A variation on one of the world’s most popular video games may be on its way to the world’s largest mobile market — and 3.3 million users have already signed up to be first in line.
Internet giant Tencent announced Wednesday that it has developed a smartphone equivalent to “PlayerUnknown Battlegrounds” (PUBG), and eager gamers hope it will satisfy both them and China’s entertainment regulators.
The premise of PUBG, from Korean developer Bluehole Studio, is simple: 100 players are parachuted onto an island, where they battle each other to the death with anything they can get their hands on: machine guns, vehicles, and even frying pans.
On Tuesday, the game sold its 20 millionth copy on Steam, an online gaming platform. Before year’s end, Microsoft plans to launch a version for Xbox, the company’s own gaming console.
PUBG has already found an eager audience in China among livestreamers and casual gamers alike. Online, the country’s gamers affectionately refer to PUBG as chiji, or “eat chicken,” because of the message that appears when one player emerges victorious: “Winner, winner, chicken dinner.” By the end of October, the game had nearly 6 million players in China, according to data-tracking website SteamSpy.
Now Tencent, the company behind the wildly successful mobile online battle arena game “Honour of Kings,” is hoping to cash in on the growing popularity of the so-called survival genre with its own version of PUBG. A handful of mobile PUBG clones of varying quality already exist in China: In October, for example, Chinese smartphone manufacturer Xiaomi launched its own variation, which already has over 1 million active players and reached the No. 1 spot for free games in China’s iOS app store. And earlier this month, a PUBG clone from Chinese tech company NetEase dethroned “Honour of Kings” as the top-grossing title for iOS devices — an honor it held for over a year. Fans are especially excited about Tencent’s remake, however, because of the company’s reputation for producing high-quality games.
A screenshot of a livestreamer during a ‘PlayerUnknown Battlegrounds’ match. From Bilibili user ‘Makuta’
The name of Tencent’s spinoff translates to “Glorious Mission: Mission Action.” On the game’s launch website, screenshots show avatars skydiving into battle, army-crawling through tall grass, and racing around in a dune buggy. Across the middle of the homepage, a partly full status bar shows how many players have already “reserved” a spot in the game using their accounts on the WeChat or QQ messaging apps — both of which are Tencent-owned. The first 10 million players to register will receive in-game money and an exclusive virtual parachute.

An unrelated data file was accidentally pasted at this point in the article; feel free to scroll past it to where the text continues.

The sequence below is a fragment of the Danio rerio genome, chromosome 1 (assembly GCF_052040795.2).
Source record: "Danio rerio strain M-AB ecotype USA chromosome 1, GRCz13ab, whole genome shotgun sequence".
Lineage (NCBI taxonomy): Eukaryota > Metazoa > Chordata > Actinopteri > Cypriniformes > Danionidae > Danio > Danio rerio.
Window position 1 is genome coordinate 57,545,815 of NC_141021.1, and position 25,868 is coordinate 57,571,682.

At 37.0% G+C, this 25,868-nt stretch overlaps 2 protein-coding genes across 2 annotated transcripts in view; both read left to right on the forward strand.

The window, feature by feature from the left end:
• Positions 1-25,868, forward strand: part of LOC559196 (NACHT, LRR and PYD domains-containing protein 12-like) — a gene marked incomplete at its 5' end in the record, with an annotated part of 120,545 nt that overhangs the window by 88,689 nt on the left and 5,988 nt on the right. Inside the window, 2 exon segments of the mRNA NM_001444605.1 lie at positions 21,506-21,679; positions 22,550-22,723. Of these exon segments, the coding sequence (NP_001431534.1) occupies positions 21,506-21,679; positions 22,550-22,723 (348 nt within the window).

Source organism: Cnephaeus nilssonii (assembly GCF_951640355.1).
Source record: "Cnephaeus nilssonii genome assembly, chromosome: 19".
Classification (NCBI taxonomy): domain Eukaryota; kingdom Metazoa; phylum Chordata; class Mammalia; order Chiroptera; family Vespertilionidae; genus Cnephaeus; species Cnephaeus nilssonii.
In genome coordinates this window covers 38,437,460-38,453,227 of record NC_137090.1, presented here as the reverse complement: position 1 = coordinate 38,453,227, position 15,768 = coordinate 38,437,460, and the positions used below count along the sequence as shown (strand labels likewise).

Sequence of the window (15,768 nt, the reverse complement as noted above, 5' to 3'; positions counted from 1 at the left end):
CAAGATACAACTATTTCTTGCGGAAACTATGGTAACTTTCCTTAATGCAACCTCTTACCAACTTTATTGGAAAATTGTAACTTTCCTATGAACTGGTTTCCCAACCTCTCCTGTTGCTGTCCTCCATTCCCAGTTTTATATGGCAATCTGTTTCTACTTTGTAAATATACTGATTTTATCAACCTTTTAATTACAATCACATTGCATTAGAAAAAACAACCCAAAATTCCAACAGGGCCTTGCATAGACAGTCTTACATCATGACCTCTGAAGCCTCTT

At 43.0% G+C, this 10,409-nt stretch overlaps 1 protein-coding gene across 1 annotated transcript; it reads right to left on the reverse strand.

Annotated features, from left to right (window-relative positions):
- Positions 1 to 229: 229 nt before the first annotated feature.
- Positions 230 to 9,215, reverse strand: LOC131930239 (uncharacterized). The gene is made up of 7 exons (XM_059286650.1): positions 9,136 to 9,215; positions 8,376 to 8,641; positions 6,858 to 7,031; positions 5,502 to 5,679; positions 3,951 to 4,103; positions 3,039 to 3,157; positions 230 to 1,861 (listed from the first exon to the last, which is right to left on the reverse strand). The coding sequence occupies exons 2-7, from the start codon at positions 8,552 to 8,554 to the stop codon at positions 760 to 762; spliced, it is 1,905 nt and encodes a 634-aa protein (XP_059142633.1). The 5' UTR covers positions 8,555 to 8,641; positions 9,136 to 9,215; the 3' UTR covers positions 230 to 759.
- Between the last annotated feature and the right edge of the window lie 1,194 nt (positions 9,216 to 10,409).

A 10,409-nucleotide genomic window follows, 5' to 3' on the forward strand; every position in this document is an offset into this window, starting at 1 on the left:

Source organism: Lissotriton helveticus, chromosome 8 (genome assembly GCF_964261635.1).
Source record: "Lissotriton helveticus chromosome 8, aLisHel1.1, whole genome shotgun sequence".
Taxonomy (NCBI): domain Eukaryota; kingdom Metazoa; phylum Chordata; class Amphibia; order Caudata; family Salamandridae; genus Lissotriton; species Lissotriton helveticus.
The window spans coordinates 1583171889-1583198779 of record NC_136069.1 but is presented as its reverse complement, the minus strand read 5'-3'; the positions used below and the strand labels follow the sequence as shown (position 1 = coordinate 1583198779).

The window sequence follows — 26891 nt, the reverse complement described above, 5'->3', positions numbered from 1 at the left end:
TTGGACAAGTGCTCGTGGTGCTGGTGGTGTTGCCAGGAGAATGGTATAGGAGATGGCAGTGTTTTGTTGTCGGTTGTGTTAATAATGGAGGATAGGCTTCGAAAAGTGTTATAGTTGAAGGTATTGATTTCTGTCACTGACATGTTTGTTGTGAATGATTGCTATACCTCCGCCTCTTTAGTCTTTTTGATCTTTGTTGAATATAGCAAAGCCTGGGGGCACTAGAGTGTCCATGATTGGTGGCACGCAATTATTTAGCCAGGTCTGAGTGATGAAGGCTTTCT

But staying in gaming regulators’ good graces may prove a challenge for Tencent and any other developers hoping to cash in on PUBG’s success. In October, according to Quartz, the China Audio-Video Copyright Association (CAVCA) criticized PUBG after consultations with regulators, saying its gore and violent premise contravened the country’s socialist values. In obeisance to the regulators, avatars’ blood is now rendered in green in the game’s Chinese-language edition. CAVCA also told video game companies and streaming websites not to develop or promote such games. In the run-up to the release of Tencent’s “Glorious Mission,” some have speculated about whether the game will pass muster.
“Honour of Kings,” Tencent’s most popular game, has also been criticized by Chinese state media for mispresenting historical figures and failing to curb gaming addiction in young players: Following a scathing commentary in Party newspaper People’s Daily in July, Tencent’s market value fell by $17.5 billion. To right the ship and assuage concerns, the developers imposed an hour-a-day limit for players under the age of 12.
“Glorious Mission” may well elevate the survival genre to even greater heights. Tencent is already the world’s largest online gaming company by revenue, with access to hundreds of millions of potential customers through WeChat and QQ. “Honour of Kings” and its 200 million players will earn the company an estimated $3 billion this year, and Tencent has high hopes that its PUBG clone will eclipse even this lofty figure — if it sees the light of day.
Editor: David Paulk.
(Header image: Gamers compete during a ‘PlayerUnknown Battlegrounds’ tournament in Yantai, Shandong province, Sept. 23, 2017. Tang Ke/VCG)